No one promised we were capable of complete and total maturity about this. I mean, let’s be honest: the entire process is completely bizarre. You are literally clicking through profile after profile of men, wondering what their DNA will look like when it’s mixed with your own. I don’t want to get too much into it because I think it warrants its own entry, but let’s just confirm that it’s all a very weird concept. It’s really important to me that this child, while sired by some male fire fighter, or male student, or male film entrepreneur, is still the product of two mothers. We might be hindered by the biology of it, and not being able to combine my DNA with Meredith’s is always going to seem somewhat unfair to me, but them’s the brakes. In the end, the baby will be brought into this world by two mothers, raised by two mothers, loved and supported by two mothers & no fathers. We’re not shopping for a baby daddy but a baby undaddy. I think this is, in part, why we eventually shied away from a known donor. It just gets too complicated.
Shopping for a baby undaddy has been wicked fun so far, though I haven’t had much time to really sit down and sort things out. Since we split our time this holiday season between my family and my in-laws, I wasn’t able to see my two younger sisters at Christmas or Thanksgiving. Dissatisfied with this turn of events, the youngest of the two planned a visit with her boyfriend to our house last weekend.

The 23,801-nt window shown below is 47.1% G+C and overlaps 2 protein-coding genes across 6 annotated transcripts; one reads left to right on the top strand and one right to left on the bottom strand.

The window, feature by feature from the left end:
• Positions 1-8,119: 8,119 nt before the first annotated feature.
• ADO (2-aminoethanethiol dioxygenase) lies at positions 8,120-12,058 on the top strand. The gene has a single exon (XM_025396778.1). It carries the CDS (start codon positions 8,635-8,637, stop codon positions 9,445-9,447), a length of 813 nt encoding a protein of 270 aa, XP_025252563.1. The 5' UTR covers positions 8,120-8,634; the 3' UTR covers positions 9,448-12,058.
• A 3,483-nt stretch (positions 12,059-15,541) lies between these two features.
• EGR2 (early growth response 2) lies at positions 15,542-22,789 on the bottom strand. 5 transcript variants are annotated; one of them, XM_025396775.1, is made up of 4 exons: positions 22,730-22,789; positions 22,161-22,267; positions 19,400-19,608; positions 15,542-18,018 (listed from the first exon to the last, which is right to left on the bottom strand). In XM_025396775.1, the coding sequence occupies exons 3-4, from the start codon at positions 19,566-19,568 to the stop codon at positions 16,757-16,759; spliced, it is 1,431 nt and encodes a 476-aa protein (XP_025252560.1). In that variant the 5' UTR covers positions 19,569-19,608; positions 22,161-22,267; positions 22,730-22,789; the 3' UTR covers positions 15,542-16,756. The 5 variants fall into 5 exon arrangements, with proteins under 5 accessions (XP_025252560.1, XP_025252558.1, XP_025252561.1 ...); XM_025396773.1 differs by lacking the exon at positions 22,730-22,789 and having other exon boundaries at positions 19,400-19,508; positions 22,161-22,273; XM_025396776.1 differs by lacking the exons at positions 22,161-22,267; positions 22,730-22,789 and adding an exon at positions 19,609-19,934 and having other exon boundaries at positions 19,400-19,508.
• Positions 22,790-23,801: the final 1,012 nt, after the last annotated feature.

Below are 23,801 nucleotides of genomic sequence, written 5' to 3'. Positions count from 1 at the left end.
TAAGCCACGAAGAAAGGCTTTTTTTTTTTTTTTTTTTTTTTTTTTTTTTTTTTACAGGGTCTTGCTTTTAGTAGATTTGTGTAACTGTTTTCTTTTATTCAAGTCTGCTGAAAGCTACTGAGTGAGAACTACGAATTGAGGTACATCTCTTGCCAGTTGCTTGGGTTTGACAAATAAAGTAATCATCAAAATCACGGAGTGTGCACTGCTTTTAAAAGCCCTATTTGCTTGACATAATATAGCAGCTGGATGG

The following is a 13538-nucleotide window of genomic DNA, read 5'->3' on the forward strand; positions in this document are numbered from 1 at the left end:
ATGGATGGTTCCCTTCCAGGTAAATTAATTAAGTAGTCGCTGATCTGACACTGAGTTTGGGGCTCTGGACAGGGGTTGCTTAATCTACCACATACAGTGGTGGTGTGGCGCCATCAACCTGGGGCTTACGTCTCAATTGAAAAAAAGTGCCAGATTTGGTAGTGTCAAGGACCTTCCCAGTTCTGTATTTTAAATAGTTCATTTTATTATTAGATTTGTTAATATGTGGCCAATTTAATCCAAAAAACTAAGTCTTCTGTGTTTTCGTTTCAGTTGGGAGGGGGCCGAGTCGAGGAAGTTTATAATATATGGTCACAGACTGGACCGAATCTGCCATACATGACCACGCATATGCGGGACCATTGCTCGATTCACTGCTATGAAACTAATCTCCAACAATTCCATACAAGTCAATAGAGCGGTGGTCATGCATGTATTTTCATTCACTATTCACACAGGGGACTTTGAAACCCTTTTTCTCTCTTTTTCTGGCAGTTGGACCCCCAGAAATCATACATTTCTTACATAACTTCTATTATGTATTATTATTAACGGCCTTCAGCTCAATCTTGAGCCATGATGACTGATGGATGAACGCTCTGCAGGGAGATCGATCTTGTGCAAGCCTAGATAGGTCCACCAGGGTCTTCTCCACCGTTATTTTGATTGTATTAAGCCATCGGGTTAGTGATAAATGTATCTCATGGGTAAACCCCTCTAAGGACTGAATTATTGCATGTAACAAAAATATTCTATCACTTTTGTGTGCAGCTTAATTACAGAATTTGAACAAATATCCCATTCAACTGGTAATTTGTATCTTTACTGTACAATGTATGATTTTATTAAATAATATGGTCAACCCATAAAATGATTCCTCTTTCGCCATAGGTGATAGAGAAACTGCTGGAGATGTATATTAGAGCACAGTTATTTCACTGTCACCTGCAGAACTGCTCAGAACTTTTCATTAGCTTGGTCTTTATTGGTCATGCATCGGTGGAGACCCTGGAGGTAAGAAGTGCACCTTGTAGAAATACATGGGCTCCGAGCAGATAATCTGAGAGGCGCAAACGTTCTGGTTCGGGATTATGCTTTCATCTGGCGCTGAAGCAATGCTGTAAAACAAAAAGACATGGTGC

A visit from my kid sister means two things, mainly: 1) incessant talking from her first step off the plane and 2) geeking out about our mutual love of books and writing. I call her my kid sister even though she’s technically older than, ahem, my wife. But to me, she’ll always be the kid who followed me around like a faithful sidekick; the one who would stay up at night laughing at me while I made shadow puppets on our bedroom wall; the one who I taught the fine art of making a perfect grilled cheese sandwich. She’s my kid sister even if she is studying feminist themes in early American realist prose (or whatever the hell it’s called). I’ll always think of her as a kid even if she is far smarter, more well-read, and more highly educated than I will ever be. On the morning of her last day with us, she brought out a stack of papers to show me. It was lines of poetry written in Old English that she had translated. And then she proceeded to speak in Old English, explaining each line of text. She is kind of the epitome of nerdiness when it comes to reading and writing, which is one reason we’ve always gotten along. I can really only recall one specific time in our lives where we fought, and that involved my toothbrush, a stick of deodorant and a very angry little sister. I don’t remember what the fight was about, but I’m sure it was my fault. We’ve since put that all behind us and remain thick as thieves.
As the search for our baby undaddy narrows, it feels good to have had my sister there with us from the start. The decision can feel so strange and insurmountable. When I first caught the gay, I didn’t tell my family for a long time. Like the decision to start a family, it was a similarly huge, life-changing transition that often felt impossible. And I didn’t have my sisters around for much of it, so it feels comforting to have that support from the very beginning this time around.